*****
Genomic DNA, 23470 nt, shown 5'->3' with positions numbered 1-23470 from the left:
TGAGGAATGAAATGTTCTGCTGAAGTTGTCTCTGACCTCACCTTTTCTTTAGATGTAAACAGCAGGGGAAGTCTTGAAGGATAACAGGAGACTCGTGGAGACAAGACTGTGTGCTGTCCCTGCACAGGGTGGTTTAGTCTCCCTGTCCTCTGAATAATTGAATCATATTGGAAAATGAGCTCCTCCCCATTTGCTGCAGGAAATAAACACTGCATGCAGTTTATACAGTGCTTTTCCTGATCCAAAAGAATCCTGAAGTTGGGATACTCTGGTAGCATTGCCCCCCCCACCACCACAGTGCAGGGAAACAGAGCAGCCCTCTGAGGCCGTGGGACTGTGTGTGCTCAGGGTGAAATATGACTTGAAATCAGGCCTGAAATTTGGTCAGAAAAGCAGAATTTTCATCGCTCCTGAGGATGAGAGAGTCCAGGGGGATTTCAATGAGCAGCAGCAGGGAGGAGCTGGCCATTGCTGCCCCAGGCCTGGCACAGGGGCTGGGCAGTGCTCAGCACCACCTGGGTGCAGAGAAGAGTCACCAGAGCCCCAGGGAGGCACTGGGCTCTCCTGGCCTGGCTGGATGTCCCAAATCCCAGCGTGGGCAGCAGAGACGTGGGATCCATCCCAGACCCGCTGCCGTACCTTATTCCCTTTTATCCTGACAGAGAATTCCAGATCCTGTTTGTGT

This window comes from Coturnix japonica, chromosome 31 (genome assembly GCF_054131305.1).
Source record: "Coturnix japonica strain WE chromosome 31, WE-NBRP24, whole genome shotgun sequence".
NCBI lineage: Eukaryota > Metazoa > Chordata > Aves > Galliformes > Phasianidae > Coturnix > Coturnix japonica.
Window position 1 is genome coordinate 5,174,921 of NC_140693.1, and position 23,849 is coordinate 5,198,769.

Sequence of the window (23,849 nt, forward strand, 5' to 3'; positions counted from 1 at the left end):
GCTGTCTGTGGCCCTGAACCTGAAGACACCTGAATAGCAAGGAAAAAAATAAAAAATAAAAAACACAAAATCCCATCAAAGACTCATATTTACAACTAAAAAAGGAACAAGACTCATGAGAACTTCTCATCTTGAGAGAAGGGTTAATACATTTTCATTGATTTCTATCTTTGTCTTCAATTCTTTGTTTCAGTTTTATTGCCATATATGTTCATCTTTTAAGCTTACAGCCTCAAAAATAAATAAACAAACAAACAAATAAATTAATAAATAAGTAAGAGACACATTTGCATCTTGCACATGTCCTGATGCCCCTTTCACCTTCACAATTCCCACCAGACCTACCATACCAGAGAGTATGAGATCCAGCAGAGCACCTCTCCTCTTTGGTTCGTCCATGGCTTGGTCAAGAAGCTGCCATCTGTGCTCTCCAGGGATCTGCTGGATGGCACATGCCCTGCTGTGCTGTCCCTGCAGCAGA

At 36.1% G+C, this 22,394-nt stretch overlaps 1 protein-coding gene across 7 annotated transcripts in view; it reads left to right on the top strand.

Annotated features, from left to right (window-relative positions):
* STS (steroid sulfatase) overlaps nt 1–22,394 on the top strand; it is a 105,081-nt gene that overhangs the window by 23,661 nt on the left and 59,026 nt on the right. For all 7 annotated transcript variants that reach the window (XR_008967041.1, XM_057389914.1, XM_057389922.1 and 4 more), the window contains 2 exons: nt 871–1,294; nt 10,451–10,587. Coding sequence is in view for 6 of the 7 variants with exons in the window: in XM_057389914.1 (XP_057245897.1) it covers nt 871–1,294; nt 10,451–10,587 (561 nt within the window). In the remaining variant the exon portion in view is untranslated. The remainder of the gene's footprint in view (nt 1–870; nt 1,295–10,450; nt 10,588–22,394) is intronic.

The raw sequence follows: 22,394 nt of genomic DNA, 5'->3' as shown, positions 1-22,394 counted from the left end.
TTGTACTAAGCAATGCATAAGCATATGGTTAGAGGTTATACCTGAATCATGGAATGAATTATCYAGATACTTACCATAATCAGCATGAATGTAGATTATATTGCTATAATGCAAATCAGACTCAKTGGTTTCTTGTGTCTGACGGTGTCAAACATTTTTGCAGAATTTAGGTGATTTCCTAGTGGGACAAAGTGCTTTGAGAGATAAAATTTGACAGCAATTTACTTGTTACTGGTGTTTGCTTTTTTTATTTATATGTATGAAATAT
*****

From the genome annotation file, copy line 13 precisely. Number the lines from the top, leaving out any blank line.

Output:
TTGTACTAAGCAATGCATAAGCATATGGTTAGAGGTTATACCTGAATCATGGAATGAATTATCYAGATACTTACCATAATCAGCATGAATGTAGATTATATTGCTATAATGCAAATCAGACTCAKTGGTTTCTTGTGTCTGACGGTGTCAAACATTTTTGCAGAATTTAGGTGATTTCCTAGTGGGACAAAGTGCTTTGAGAGATAAAATTTGACAGCAATTTACTTGTTACTGGTGTTTGCTTTTTTTATTTATATGTATGAAATAT